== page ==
|Birth name||Gordon Hionides|
|Born||27 April 1946|
|Origin||Bournemouth, Dorset, England|
|Genres||Rock, Folk, Jazz, Blues|
|Instruments||Bass Guitar, Guitar|
|Years active||1965 - present|
|Labels||East West Records|
|Associated acts||King Crimson|
Gordon Haskell (born Gordon Hionides, 27 April 1946, in Bournemouth, Dorset, England) is a Pop music vocalist, songwriter, and bassist. He first gained recognition as a member of the progressive rock group King Crimson, but since 2001 has had greater success as a solo artist.
A school friend of King Crimson guitarist Robert Fripp, they first worked together in an amateur version of Fripp's group the League of Gentlemen in the mid 1960's. Since the late 1960s Gordon Haskell has been on the fringes of the English music scene. For a brief time he shared a London flat with Jimi Hendrix. While playing bass in the psychedelic pop band the Fleur De Lys he recorded a few singles. Haskell's first album Sail in My Boat was recorded for the U.K. division of CBS Records in 1969. It was not a success and today is a rare collectible.
Haskell was asked to be the bassist and vocalist in the transitional King Crimson line-up of 1970. He appeared on the albums In the Wake of Poseidon and Lizard, but quit the group during rehearsals for live work. Unfortunately, Haskell’s preference for classic Nat King Cole and Ray Charles songs led to frustration in Fripp’s band. Haskell's folk oriented interests were in conflict with Crimson's more complicated musical style.
He auditioned for Atlantic Records head Ahmet Ertegün, which led to Arif Mardin producing Haskell’s 1971 solo album It Is and It Isn’t. The album has guest appearances from top session musicians, notably John Wetton, who would join King Crimson in late 1972. Again, the album was not a commercial success and remains a rare collectible to fans. As the seventies progressed Haskell found himself playing supporting stints with Cliff Richard and Tim Hardin. For a short time in 1974 he rehearsed with the group Stackridge. Though he decided not to join the group, Stackridge recorded a song from It Is and It Isn’t. Originally called Worms, the version on the album Extravaganza was re-titled, No One's More Important Than the Earthworm.
Haskell arrived at the doorstep of the 1980s deeply in debt and dissatisfied with the music business. He left for Denmark in 1984, playing "seven nights a week to drunks in bars." During this time his voice became a lot stronger. His debt eventually eliminated, he returned to England and continued playing solo and small-band gigs in tiny pubs and clubs. "I was trapped," Haskell recalls, "but the time wasn't wasted. I was practicing. I was in the wilderness for a long time. But I met a lot of really interesting characters in bars, and that's where my songs tend to come from. I was self-contained, self-supporting, and I didn't really have anything to do with the recording industry."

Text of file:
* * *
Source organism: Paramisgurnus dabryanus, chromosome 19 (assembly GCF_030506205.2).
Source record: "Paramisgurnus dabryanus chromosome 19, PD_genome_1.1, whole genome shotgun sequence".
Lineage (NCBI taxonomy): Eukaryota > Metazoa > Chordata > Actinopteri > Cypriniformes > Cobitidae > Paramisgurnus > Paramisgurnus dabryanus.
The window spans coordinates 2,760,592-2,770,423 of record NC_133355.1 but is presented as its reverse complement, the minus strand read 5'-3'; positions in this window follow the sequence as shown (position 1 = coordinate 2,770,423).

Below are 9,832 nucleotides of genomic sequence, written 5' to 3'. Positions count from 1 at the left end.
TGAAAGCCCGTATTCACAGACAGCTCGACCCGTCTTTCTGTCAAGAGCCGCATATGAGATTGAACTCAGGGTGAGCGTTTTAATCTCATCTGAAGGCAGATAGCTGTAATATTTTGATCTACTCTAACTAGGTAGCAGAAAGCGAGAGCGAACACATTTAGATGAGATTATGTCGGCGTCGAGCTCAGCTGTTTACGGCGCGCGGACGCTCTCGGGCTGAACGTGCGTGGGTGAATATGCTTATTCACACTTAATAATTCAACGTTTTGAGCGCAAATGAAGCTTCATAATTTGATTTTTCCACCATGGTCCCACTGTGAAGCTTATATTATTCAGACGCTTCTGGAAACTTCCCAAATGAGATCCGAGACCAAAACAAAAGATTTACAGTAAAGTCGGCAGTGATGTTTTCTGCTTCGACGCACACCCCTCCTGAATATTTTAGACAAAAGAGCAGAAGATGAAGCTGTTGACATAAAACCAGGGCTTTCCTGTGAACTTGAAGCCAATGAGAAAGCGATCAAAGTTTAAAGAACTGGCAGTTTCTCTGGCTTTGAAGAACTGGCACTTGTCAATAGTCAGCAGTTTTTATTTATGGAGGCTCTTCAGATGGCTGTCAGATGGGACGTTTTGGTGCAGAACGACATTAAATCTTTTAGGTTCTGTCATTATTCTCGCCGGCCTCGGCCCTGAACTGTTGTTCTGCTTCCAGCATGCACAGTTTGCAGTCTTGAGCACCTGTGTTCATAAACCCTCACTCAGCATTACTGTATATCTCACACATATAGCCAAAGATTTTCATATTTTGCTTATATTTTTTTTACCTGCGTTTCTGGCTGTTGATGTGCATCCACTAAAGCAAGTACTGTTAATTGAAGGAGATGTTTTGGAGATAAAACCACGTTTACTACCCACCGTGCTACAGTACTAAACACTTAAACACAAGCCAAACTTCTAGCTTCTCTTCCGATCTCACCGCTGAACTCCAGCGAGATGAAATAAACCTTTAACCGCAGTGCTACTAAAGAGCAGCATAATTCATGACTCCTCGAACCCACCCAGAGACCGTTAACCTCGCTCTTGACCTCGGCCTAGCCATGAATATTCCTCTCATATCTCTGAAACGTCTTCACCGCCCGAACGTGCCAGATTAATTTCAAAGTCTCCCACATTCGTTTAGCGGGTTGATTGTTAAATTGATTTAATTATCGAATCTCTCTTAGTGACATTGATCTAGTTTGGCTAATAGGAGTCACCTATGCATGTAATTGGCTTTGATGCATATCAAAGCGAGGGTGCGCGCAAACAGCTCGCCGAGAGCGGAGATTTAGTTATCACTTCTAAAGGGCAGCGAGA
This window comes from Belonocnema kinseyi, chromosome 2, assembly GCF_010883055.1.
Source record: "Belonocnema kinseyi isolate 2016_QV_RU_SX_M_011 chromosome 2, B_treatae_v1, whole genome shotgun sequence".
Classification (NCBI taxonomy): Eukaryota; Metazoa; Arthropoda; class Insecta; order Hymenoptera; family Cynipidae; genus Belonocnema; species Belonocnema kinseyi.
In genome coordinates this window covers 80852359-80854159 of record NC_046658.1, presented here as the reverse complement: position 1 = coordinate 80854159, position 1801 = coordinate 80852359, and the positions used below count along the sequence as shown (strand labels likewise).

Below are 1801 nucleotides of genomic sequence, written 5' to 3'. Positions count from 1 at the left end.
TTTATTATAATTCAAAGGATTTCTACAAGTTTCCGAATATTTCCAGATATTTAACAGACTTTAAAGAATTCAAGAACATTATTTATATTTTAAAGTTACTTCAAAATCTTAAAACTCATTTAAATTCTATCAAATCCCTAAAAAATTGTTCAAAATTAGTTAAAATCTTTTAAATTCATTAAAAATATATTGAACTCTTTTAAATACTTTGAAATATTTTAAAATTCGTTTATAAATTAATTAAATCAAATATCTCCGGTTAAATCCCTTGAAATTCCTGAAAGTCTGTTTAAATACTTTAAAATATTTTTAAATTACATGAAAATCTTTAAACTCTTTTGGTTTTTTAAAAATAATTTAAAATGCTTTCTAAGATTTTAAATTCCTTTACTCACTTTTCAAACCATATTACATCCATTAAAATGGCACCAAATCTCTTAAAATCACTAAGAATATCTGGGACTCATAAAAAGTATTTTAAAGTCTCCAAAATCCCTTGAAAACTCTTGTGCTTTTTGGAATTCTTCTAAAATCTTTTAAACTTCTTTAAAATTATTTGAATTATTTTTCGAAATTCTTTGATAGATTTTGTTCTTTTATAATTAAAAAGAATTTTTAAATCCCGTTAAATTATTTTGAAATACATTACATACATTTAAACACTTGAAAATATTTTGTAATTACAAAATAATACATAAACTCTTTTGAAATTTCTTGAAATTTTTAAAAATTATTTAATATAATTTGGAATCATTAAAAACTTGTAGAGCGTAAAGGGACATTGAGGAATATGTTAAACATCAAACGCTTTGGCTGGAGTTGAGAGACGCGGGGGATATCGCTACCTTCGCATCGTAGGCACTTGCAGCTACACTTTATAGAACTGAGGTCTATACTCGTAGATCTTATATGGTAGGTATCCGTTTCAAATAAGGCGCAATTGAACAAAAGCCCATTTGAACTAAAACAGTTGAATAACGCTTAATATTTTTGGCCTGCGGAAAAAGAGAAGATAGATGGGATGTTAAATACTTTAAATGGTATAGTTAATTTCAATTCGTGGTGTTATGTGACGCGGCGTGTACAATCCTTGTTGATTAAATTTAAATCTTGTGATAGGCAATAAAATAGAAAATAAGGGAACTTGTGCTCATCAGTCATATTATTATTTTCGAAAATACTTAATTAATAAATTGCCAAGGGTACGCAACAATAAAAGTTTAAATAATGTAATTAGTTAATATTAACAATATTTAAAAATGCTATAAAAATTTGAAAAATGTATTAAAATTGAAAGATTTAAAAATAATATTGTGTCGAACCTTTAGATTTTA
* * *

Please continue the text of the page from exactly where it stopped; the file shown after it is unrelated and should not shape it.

In the 1990s he continued to record. The single "Almost Certainly" reached number one in South Africa in 1990. An album called Hambledon Hill followed. It did well on airplay with BBC Radio 1's DJ, Bob Harris saying "he loved it". A single of the same name was planned but the distributor went bankrupt and the deal fell through. However in 1994 the Voiceprint record label re-issued the album.
Look Out contained a jazz-tinged ballad entitled How Wonderful You Are. This was given to Johnnie Walker of BBC Radio 2 the day before 9/11. Even before its release as a single in late 2001, Haskell’s song surpassed the Beatles’ "Hey Jude" and Frank Sinatra’s "My Way" to become the most-requested song on BBC Radio 2. Despite limited promotion it still crashed in to the Christmas number two spot in the UK Singles Chart, selling 400,000 copies. .
As How Wonderful You Are scaled the UK pop charts, the British press gravitated towards the story of its unsung creator. Haskell says "Suddenly, after all these years, there's all this attention. But I've been living on skid row for so long that if I make a million now, it's back pay." He was approached by manager Ian Brown about recording opportunities. Haskell accepted, but specified that he wanted to make his record the old-fashioned way: live, no overdubs, and grounded in solid songwriting and classically styled performances.
As a result of the success of the single Haskell was offered a multi-million dollar recording contract from the UK label East West Records, distributed by Warner Bros. Records. The album Harry's Bar was released on 7 January 2002. It peaked at number 2 in the UK Albums Chart and found similar success in Europe. Later on that year Shadows On The Wall was released, but only made Number 44 in the UK Albums Chart.
His next album reached Number 14 in the Polish album charts. Called The Lady Wants To Know it covers eleven tracks, was produced by Hamish Stuart and featured Tony O'Malley and Robbie McIntosh. A DVD came out in 2005 called "The Road To Harry's Bar." Most recently Haskell has been writing his autobiography with David Nobbs, author of The Fall and Rise of Reginald Perrin.